Is Laura Bush trying to tell us something?
For months now, most of her family — in a drastic break with tradition — has been resolutely quiet on the 2016 presidential race. The Bushes have been at the forefront of Republican politics for nearly four decades, but after Jeb Bush dropped out of the GOP nomination race, they have declined to endorse Donald Trump and mostly stayed out of the news.
But who was Laura Bush hanging out with in Washington this week? Some establishment Republicans on Capitol Hill in need of a reelection boost? Or the fundraisers trying to bolster the party’s control of Congress?
Nope. Bush was here for an appearance with none other than Michelle Obama. They were sharing a stage to promote one of the most nonpartisan of issues — their work on behalf of military families — in their fourth event together in recent years.
It is no secret that the former and current first ladies are fond of each other. “I like this woman,” Obama has said of her predecessor.
At the National Archives on Friday morning for an American University conference on the service of the nation’s first ladies, Obama and Bush bantered as old friends do. They discussed their shared experiences worrying over military veterans and their families while their husbands serve as commander in chief, raising daughters and being part of the small club of presidential spouses.
“First ladies have been active forever,” Bush said, describing the advocacy work that comes with the office.
“Talk about Eleanor Roosevelt,” Obama chimed in. “Drop the mic on that one.”
“The fact is, you really have a podium always. I mean, people still listen to Barbara Bush. Don’t you think?” Laura Bush said, referring to her formidable mother-in-law. “I certainly do!”
The first ladies had a good laugh at that one.
If the event reflected a long-running mutual admiration between the two women, it also couldn’t help but draw attention to the Bushes’ decisions in this divisive political campaign. They are picking and choosing those with whom they want to be associated, and Laura Bush clearly likes the Obamas.
She and her husband will join the current first family again next week when they attend the opening ceremony for the Smithsonian’s National Museum of African American History and Culture. George W. Bush was president when the museum shifted from mere hope and dream to a tangible construction plan. Earlier this summer, the families were together in Dallas for the memorial honoring the police officers slain by a gunman during a Black Lives Matter protest. The former president sat next to Michelle Obama during the service and, for a while, held her hand.
The friendliness between the families during this nasty election cycle underscores the nation’s flailing tradition of bipartisanship and comity, said Cokie Roberts, who was a moderator for a 2014 panel in which they took part and has interviewed both women.
“They are friends and . . . they wanted to do [this] together because they like doing it together, which is so heartening in our troubled times,” Roberts said.
In her subtle way, Obama seemed several times to tweak Republican nominee Donald Trump — though, as in her now-famous Democratic convention speech in July, she never used his name.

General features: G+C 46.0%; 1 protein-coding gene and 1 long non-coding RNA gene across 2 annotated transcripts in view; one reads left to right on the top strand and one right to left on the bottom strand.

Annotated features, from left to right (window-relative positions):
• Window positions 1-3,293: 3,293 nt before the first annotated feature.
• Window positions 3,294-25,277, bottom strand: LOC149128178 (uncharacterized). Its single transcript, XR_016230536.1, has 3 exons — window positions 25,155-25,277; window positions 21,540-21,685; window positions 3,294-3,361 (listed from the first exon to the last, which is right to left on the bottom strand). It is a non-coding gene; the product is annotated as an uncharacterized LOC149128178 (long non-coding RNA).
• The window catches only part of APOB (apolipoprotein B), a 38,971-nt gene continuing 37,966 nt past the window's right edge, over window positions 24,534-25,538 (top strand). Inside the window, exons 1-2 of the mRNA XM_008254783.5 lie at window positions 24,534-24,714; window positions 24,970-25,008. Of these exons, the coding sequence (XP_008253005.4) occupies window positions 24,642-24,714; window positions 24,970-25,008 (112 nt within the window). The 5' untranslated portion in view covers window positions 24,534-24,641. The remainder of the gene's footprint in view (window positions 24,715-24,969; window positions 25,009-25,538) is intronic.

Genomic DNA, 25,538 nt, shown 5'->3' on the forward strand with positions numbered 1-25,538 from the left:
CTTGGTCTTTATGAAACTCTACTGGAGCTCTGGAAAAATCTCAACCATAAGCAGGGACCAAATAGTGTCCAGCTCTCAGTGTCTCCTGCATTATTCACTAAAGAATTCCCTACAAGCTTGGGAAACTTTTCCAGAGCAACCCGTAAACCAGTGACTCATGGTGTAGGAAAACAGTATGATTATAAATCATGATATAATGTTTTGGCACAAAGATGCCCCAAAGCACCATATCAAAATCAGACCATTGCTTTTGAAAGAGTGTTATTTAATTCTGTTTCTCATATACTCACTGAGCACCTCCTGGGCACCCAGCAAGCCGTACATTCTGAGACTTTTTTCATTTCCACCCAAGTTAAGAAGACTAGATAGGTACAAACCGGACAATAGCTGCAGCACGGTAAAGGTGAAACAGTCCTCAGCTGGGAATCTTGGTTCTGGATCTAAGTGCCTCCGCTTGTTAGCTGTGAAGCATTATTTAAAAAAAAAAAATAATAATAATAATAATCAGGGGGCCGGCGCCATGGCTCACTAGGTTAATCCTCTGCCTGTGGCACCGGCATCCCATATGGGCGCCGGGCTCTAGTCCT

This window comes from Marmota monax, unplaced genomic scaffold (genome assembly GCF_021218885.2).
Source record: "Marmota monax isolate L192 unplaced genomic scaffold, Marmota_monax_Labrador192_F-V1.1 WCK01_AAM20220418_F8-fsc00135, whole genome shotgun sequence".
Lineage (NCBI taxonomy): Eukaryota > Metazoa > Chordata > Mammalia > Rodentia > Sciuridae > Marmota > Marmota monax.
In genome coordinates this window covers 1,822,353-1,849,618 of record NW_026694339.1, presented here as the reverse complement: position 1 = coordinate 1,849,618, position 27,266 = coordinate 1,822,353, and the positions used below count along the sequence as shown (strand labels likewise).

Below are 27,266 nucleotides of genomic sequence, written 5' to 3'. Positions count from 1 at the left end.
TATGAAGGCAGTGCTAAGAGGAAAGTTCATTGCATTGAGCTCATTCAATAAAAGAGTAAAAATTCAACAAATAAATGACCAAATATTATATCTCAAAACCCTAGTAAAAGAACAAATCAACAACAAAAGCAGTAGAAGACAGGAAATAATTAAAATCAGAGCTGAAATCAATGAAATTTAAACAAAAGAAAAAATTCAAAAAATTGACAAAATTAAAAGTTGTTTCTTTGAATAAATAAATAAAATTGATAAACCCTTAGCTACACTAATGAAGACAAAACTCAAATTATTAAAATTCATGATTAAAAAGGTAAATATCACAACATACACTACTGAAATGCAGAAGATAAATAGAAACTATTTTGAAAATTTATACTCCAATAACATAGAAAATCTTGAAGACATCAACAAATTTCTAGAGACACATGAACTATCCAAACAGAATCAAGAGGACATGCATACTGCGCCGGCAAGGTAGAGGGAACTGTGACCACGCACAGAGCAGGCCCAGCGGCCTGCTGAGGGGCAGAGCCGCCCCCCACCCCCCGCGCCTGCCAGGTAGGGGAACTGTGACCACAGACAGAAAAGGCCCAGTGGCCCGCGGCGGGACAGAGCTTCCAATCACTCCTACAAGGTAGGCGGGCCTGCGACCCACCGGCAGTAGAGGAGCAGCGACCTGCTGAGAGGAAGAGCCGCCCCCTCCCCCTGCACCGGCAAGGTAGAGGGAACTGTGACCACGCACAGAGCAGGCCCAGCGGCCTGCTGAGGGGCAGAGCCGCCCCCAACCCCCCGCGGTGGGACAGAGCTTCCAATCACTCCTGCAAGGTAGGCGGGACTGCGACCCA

On the sobering experience of visiting wounded military veterans, she said Friday, “that’s something a commander in chief thinks about before they pop off about going to war. Because when you’ve spent time on a base and you know these men and women and you know their families, you don't just talk about war like there are no implications. It’s serious business, and lives are changed forever. So I would hope that any commander in chief that would have the privilege of serving would understand that these are real lives and their families are impacted.”
She also spoke of her admiration for Gold Star families — those who have lost a loved one in military service. Following the Democratic convention, Trump disparaged Khizr and Ghazala Khan, the parents of a Muslim U.S. serviceman killed in Iraq, after they came out in support of Hillary Clinton.
The easy conversation onstage recalled other times the two women have held events together. In 2013, Bush hosted Obama at a summit in Tanzania attended by the first ladies of many African nations. The following year, Obama hosted Bush at the Kennedy Center for a White House-led conference with many of the same women. Then, last September, Bush invited Obama to sit with her for a George W. Bush Presidential Center event on how first ladies can advance gender issues; Obama, who was preparing for the pope’s visit to Washington, videoconferenced in and apologized for not attending in person.
“As you all know, I deeply admire and respect Laura. And I think that it’s important to collaborate with people you admire and respect, regardless of party,” Obama said then. “That’s what makes a democracy work, truly.”
Laura Bush concurred: “It’s also a great example for the world to see that women of different political parties in the United States agree on so many issues. . . . When you watch television, you think that everyone in the United States disagrees with everybody else. But in fact, we as Americans agree on so many more things than we disagree on.”
At the Archives on Friday, moderator Bob Woodruff kept the conversation focused on the military; the 2016 campaign never directly came up. Bush probably wouldn’t have said much about it anyway. As Bush was giving interviews earlier this year to promote a children’s book, a reporter wanted to know whether she would vote for Trump. “Don’t ask me that,” she pleaded.
But silence can speak volumes. And in Washington, whom you sit beside matters.
Hours after sharing the stage with Bush, Obama headed to Northern Virginia, where she held her first solo campaign rally in support of Clinton.